Alpine Cider, located near Victoria ski fields, have just gone out and made a new Pink Lady Dry Cider. And now it’s in a can.
When I say this is a new cider, it’s very new, it was fermented less than a month ago. Well, new to cans. It’s got the same recipe with early season fruit has been out in bottles for a while now. Since I last looked at dry 3 years ago they have updated the branding, to be much more stylish and sophisticated. The canned version is using later season fruit that has been stored in an atmosphere controlled cold storage for 5 months before meeting the press. The Pink Ladies get co-fermented with a handful of Granny Smiths and Red Delicious apples. It is very hard to make a well-rounded cider with one apple, so these apples just help complete the flavour.
The Pink Lady Dry is fermented to a bone-dry state before being back sweetened with a dash of freshly pressed apples from the same harvest as the rest of the apples in this Cider.
Just a quick bit of a history lesson. Nightingale Bros is the name of the orchard that has been growing apple for about 60 years. They started the label Alpine Cider to add value to their apples. They are trying new things with the canned cider and moving to a drier range. I wouldn’t be surprised if they were to release a Methode Traditionalle style cider in the not too distant future.
The perfume coming off Alpine’s dry cider confirms that it is a pink lady cider. It is lovely and bright with plenty of blossoms and makes you think of the pink lady’s juice. I don’t know if it’s the smoke from the bushfires outside or if this cider has a hint of a smoky dark rum.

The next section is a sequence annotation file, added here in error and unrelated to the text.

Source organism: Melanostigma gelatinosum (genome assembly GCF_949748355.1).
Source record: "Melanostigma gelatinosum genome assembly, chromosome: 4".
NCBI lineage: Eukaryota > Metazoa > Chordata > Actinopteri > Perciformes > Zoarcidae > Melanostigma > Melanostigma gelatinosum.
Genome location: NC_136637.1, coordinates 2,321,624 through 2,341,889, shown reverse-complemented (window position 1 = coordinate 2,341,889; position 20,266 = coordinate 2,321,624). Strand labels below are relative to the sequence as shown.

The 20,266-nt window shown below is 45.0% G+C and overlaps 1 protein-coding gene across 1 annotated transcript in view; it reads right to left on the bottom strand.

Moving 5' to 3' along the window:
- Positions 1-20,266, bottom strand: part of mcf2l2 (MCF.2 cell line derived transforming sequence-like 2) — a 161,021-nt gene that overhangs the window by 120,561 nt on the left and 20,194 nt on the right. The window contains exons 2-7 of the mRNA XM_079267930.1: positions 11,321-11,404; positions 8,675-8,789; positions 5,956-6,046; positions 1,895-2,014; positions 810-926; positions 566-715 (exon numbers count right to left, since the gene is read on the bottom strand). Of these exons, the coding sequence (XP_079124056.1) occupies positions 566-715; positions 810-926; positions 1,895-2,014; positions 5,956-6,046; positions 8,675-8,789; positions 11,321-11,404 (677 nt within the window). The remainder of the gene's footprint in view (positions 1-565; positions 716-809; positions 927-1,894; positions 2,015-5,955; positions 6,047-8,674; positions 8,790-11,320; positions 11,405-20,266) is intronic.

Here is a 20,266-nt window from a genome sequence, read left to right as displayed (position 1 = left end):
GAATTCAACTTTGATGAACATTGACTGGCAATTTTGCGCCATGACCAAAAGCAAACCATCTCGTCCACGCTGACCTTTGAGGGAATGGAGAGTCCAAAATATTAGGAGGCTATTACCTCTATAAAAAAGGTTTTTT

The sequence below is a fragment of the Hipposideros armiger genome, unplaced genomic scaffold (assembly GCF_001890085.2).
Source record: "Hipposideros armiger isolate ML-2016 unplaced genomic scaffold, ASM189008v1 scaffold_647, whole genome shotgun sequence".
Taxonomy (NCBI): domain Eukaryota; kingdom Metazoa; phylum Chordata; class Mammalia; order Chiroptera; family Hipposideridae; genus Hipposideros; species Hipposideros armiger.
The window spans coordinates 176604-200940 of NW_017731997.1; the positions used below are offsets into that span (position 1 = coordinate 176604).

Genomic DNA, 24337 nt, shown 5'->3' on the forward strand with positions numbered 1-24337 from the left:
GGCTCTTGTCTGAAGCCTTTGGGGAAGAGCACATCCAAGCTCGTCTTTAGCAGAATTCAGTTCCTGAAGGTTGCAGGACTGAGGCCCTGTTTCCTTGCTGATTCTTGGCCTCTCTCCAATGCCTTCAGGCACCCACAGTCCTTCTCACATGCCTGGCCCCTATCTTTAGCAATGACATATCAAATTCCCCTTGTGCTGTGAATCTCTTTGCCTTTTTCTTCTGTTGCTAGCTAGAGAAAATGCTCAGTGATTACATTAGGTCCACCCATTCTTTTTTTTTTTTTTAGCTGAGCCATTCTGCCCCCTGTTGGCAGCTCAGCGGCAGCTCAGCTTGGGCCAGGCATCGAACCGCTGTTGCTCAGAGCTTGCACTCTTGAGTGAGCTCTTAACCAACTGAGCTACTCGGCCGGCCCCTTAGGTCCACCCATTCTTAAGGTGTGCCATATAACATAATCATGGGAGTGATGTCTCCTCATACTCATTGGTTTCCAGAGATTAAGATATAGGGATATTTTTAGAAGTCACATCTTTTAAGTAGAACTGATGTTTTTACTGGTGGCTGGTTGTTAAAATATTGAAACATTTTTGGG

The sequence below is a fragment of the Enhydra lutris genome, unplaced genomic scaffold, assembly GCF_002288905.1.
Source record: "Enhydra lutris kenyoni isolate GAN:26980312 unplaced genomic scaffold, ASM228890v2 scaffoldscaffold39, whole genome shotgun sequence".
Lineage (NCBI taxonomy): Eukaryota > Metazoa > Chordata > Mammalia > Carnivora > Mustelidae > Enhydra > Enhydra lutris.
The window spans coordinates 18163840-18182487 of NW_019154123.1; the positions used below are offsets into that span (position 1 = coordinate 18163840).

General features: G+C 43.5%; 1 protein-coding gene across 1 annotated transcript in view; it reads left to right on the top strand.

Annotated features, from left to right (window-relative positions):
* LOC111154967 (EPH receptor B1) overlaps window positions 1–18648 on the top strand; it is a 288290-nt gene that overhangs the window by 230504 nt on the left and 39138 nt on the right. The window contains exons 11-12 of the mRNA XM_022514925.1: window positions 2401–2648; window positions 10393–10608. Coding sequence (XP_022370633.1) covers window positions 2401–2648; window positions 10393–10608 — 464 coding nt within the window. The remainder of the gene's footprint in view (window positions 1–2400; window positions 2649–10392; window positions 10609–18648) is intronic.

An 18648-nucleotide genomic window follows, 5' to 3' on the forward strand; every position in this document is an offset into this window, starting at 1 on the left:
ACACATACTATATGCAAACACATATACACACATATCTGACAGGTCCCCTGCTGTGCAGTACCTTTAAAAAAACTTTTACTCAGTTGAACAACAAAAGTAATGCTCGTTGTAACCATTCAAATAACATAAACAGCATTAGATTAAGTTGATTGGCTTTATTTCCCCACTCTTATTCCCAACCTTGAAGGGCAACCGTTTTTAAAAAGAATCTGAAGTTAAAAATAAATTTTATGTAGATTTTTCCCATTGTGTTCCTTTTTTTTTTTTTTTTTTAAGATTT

This goes down easy with a soft medium-dry taste and the low levels of fizz. The Pink Lady apple is very sweet, but the Alpine Ciders Pink Lady Dry retains the flavour of the apple without the clinging sugar. When served icy cold from the can it seems a tad dryer. There is that floral loveliness that the Pink Lady is all about. which harmonises with the acidic hits the Red Delicious and the Granny Smith.
Talking about the can, this is the first time I’ve seen a can where the top of the can is coloured just like the sides of can. The upside of this is it’s the only can that I can stand to drink directly from because you don’t get that metallic taste from it. If you have the choice, still opt to pour it into a glass that way you get more opportunity to appreciate the scent. See more about Cans v Bottles
Final Thoughts on Alpine Cider’s Pink Lady Dry
There has been a little bit of controversy about the bottle and canned versions of this cider. I haven’t tried this year’s bottled version with its early season’s fruit but it’s probably worth trying both for yourself. Personally, I’m really enjoying it as summer hits with its full force, IN LATE SPRING.
This is a hot weather cider, serve it just above its freezing point. It’s seriously easy to drink. After work at the pub, flush away the day’s dust. You may notice the lead image at the top of the page was taken in the rain, that’s what it feels like with its ability to refresh. And just like wanting more rain I wouldn’t say no to a second tinnie (can).
|Product||Pink Lady Dry|
|Country of Origin||Australia|